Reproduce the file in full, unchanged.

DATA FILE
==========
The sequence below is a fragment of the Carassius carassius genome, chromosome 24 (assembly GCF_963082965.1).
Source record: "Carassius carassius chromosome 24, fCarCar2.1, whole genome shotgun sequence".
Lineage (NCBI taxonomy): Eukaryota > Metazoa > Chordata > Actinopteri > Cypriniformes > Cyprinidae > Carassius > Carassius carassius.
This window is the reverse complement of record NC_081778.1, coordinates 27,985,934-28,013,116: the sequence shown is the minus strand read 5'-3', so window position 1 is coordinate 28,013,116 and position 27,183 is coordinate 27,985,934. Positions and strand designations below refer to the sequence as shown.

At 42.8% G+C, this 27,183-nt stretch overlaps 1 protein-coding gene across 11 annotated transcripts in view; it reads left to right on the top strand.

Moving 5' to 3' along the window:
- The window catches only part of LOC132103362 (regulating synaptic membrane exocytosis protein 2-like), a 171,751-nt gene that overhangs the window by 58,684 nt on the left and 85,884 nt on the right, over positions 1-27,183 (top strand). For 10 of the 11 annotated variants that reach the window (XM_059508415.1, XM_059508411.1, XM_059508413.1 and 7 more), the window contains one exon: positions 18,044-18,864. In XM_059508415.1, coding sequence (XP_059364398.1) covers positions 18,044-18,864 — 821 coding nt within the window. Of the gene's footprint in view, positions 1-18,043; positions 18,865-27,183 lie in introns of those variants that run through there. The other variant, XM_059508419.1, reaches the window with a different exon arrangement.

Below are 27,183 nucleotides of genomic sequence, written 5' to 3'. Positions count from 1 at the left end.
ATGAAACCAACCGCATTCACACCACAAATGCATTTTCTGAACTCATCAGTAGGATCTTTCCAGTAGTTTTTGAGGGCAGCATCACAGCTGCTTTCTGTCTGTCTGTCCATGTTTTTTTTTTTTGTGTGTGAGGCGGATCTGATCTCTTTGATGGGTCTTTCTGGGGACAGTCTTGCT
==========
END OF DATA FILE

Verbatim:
The sequence below is a fragment of the Carassius carassius genome, chromosome 24 (assembly GCF_963082965.1).
Source record: "Carassius carassius chromosome 24, fCarCar2.1, whole genome shotgun sequence".
Lineage (NCBI taxonomy): Eukaryota > Metazoa > Chordata > Actinopteri > Cypriniformes > Cyprinidae > Carassius > Carassius carassius.
This window is the reverse complement of record NC_081778.1, coordinates 27,985,934-28,013,116: the sequence shown is the minus strand read 5'-3', so window position 1 is coordinate 28,013,116 and position 27,183 is coordinate 27,985,934. Positions and strand designations below refer to the sequence as shown.

At 42.8% G+C, this 27,183-nt stretch overlaps 1 protein-coding gene across 11 annotated transcripts in view; it reads left to right on the top strand.

Moving 5' to 3' along the window:
- The window catches only part of LOC132103362 (regulating synaptic membrane exocytosis protein 2-like), a 171,751-nt gene that overhangs the window by 58,684 nt on the left and 85,884 nt on the right, over positions 1-27,183 (top strand). For 10 of the 11 annotated variants that reach the window (XM_059508415.1, XM_059508411.1, XM_059508413.1 and 7 more), the window contains one exon: positions 18,044-18,864. In XM_059508415.1, coding sequence (XP_059364398.1) covers positions 18,044-18,864 — 821 coding nt within the window. Of the gene's footprint in view, positions 1-18,043; positions 18,865-27,183 lie in introns of those variants that run through there. The other variant, XM_059508419.1, reaches the window with a different exon arrangement.

Below are 27,183 nucleotides of genomic sequence, written 5' to 3'. Positions count from 1 at the left end.
ATGAAACCAACCGCATTCACACCACAAATGCATTTTCTGAACTCATCAGTAGGATCTTTCCAGTAGTTTTTGAGGGCAGCATCACAGCTGCTTTCTGTCTGTCTGTCCATGTTTTTTTTTTTTGTGTGTGAGGCGGATCTGATCTCTTTGATGGGTCTTTCTGGGGACAGTCTTGCT